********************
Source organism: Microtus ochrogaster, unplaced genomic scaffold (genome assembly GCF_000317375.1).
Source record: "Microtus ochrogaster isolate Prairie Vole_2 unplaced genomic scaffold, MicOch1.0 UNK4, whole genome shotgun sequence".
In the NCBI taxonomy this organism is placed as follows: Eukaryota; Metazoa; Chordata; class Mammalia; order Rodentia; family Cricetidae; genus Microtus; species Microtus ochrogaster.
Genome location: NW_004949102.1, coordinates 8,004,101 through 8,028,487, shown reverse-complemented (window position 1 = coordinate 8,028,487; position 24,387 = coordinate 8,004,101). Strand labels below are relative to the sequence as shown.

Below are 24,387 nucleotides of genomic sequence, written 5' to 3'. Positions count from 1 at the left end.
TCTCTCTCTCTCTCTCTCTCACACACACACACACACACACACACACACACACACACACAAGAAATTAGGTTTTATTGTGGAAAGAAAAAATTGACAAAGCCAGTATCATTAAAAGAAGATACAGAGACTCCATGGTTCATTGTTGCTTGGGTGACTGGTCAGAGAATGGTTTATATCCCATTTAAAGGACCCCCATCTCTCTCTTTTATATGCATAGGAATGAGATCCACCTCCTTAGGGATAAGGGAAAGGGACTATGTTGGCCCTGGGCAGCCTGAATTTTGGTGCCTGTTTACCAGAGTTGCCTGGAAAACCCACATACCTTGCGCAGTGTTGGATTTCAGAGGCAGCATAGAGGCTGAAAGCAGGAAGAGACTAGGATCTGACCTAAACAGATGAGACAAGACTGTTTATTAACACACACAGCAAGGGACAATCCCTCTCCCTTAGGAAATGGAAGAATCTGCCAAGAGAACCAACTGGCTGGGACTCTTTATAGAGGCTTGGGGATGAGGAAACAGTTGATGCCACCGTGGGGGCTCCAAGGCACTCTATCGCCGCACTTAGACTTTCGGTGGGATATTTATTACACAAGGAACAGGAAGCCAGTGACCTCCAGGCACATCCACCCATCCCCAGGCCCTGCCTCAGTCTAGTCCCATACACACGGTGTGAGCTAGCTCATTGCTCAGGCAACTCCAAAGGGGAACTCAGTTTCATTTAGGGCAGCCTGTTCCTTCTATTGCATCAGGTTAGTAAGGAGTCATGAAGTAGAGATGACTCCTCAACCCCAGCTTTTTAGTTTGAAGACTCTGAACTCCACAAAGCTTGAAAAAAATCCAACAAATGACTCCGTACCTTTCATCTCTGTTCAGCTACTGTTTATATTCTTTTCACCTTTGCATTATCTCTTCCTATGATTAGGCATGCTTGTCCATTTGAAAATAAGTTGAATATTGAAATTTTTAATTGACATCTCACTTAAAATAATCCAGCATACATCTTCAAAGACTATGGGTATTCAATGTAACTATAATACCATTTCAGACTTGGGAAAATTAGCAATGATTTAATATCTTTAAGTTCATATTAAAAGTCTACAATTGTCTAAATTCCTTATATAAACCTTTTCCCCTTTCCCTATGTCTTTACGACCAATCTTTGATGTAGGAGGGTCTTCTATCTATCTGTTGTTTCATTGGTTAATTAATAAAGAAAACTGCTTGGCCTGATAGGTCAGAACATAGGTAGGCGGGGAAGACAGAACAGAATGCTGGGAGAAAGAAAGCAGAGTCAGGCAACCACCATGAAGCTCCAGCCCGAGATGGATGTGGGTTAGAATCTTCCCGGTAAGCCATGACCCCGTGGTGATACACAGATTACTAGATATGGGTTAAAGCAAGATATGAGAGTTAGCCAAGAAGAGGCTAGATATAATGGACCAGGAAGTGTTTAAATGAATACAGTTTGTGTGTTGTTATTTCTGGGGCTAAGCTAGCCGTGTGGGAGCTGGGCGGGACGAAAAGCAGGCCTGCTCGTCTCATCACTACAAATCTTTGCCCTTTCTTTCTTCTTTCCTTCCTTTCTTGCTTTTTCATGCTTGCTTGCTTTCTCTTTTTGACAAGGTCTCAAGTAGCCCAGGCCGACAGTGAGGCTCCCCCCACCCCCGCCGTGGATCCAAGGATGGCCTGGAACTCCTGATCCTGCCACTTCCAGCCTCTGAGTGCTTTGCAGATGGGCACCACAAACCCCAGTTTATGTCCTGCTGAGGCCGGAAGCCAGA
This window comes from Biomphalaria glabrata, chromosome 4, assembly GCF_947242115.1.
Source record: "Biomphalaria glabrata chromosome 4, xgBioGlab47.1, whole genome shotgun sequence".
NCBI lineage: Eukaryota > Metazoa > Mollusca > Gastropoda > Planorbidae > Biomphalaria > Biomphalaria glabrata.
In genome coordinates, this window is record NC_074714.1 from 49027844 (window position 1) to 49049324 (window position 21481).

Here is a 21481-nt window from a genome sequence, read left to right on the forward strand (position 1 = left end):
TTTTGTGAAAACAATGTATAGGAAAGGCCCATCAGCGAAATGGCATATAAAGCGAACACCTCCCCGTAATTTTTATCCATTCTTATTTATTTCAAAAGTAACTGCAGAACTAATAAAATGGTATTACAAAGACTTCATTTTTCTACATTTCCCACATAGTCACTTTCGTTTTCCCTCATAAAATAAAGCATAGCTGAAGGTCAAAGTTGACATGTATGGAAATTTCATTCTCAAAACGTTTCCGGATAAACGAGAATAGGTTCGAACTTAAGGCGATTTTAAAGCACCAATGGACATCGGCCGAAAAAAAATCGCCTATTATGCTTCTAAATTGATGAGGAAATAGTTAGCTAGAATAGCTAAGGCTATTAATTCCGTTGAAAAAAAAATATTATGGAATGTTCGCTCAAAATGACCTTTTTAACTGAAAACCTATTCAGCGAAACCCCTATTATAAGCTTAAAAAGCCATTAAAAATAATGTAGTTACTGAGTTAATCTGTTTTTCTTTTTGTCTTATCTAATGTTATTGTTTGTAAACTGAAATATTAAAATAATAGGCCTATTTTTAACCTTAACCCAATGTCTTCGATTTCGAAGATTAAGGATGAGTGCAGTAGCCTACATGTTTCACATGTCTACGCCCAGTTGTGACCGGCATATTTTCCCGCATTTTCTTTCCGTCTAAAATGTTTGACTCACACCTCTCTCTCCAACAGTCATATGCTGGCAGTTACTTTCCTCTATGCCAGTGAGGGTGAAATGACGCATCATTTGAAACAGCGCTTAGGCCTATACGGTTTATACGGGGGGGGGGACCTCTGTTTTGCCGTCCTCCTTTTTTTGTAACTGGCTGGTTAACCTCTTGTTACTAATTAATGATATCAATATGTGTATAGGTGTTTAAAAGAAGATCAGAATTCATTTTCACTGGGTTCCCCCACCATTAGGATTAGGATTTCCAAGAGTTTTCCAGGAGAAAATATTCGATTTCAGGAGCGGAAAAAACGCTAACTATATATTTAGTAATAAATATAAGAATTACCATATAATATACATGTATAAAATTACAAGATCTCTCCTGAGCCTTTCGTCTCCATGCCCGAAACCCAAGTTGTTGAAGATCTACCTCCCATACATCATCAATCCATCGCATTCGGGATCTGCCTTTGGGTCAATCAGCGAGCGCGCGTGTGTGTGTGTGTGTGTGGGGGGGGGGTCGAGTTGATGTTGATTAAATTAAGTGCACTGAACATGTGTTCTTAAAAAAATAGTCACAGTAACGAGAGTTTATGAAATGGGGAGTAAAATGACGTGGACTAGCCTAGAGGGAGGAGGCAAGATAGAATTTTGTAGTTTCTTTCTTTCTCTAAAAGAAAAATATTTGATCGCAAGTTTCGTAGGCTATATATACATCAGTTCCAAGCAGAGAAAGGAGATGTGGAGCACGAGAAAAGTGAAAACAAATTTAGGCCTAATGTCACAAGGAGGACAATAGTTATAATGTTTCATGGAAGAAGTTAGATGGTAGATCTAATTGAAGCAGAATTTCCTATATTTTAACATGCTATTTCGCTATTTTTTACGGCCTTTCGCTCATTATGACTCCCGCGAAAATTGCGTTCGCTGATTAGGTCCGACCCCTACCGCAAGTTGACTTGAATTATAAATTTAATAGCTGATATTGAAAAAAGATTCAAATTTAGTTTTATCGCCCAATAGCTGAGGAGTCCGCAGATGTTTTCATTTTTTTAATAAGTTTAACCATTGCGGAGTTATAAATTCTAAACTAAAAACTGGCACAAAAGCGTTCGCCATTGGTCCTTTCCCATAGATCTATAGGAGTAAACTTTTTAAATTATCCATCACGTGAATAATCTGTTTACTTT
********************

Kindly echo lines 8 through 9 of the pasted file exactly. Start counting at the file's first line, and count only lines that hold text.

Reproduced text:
Source record: "Biomphalaria glabrata chromosome 4, xgBioGlab47.1, whole genome shotgun sequence".
NCBI lineage: Eukaryota > Metazoa > Mollusca > Gastropoda > Planorbidae > Biomphalaria > Biomphalaria glabrata.